Cricket: England players threatened by `Christmas rush'

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The Independent Online
IF THE Team England "cricket widows and orphans" were readying themselves for a hot, sunny Christmas, they would have been sorely disappointed when they flew into Durban yesterday. Since Monday, the heavens have opened and they remain that way, a sign that little Johnny's bucket and spade, packed at great insistence, are more likely to be used digging the hire car out of the mud than building sandcastles on the beach.

Cricket is an antisocial game when it comes to familial responsibility. Even in an English summer, the players are away from home for half of the five-month season. For Test players, the absenteeism is even worse, and this year some will have been at home for less than 25 weeks.

In other walks of life, it tends to be women and children first these days, though not in cricket, and most certainly not on tour. Even as recently as four years ago, Raymond Illingworth, then team manager, blamed England's defeat in the Cape Town Test on Devon Malcolm and the arrival of players' families and girlfriends for the festive period.

The loss cost England the series, which is probably why Illingworth, seeking a diversion, chose the softest targets at which to direct his ire. At one point, he described the team room, normally a sacred place for cricketers on tour, as looking like "a bloody creche".

At the time, the whinge sounded bigoted, pathetic, and barmy, yet it obviously struck a chord. Indeed, the "Christmas rush", as the entourage was dubbed, were banned from coming out to Zimbabwe, when England toured there the following winter. It did the team not a jot of good, however, and they left without winning a single match of any significance.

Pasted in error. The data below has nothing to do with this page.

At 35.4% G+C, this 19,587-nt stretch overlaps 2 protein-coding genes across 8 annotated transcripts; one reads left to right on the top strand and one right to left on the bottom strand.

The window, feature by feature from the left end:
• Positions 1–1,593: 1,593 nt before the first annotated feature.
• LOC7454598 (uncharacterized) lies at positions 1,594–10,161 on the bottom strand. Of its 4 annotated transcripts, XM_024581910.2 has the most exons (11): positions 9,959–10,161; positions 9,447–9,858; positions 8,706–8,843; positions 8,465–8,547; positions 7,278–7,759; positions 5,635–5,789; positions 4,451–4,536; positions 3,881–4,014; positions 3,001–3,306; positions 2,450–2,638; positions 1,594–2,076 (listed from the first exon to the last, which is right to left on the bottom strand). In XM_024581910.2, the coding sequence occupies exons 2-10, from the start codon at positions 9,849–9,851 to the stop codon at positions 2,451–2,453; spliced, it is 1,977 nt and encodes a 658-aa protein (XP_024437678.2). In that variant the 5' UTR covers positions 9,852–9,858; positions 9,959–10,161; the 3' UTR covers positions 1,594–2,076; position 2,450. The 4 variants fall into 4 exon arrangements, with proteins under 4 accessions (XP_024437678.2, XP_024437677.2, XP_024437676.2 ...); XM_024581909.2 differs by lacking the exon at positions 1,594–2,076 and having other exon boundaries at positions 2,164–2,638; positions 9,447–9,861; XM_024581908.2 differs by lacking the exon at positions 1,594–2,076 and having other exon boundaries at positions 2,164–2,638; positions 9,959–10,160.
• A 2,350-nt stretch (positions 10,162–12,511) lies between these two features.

Illingworth may lack tact, but he generally knows his onions. Players can become distracted by their families, especially in a country as dangerous as South Africa, where just leaving the hotel demands precautions only previously used by neurotic pop stars and unpopular politicians.

Generally, the other halves only visit places that are convenient and relatively safe, such as Australia and Barbados, where players can worry about the cricket rather than the well-being of those dearest to them.

If it remains an issue, it is not one the England captain will be getting too precious about. Speaking yesterday Nasser Hussain, although stressing the importance of the next two back-to-back Tests - played here and in Cape Town - welcomed the arrival of spouses and significant others.

"The two weeks coming up after Xmas are what we came here for," Hussain said. "We can be in the series or out of it, it's that important. With a lot of our supporters coming here, it should be exciting stuff and I've no problem with wives and girlfriends being here for that period. We've got a young, spirited team, but I expect them to be professional and keep working hard."

Hussain added: "The focus will be firmly on the cricket, but there is no harm in getting away from things and away from the boys. In any case their better halves may spur them on to play better cricket."

The weather, should it continue to rain, could test off-field resolve to the hilt. Durban is a port whose basic charm was captured in Jeremy Taylor's 1960s pop hit, "Ag Pleez Daddy," in which he described the place as having "lots of sea and sand and sun, and fish in the aquarium." It is an accurate vignette, though when it pours as it has been, only the last one passes muster.

Rain also swells the rivers, which when raging, wash all manner of things into the sea. This attracts the sharks, of which Durban has more than its fair share. Even when it stops, the beaches usually remain closed for several days, while the shark nets are repaired and driftwood removed.

Hotel rooms are not designed for your average modern child and finding something to occupy the kids once the snake park and aquarium have been ticked off would test even the most resourceful of parents.

It is problems like these that probably dissuaded Graeme Hick from opting to fly out as cover, and why Mark Ramprakash's wife, although supportive of her husband dropping everything to be here waiting for Michael Vaughan's bruised finger to declare its intentions, will spend Christmas at home.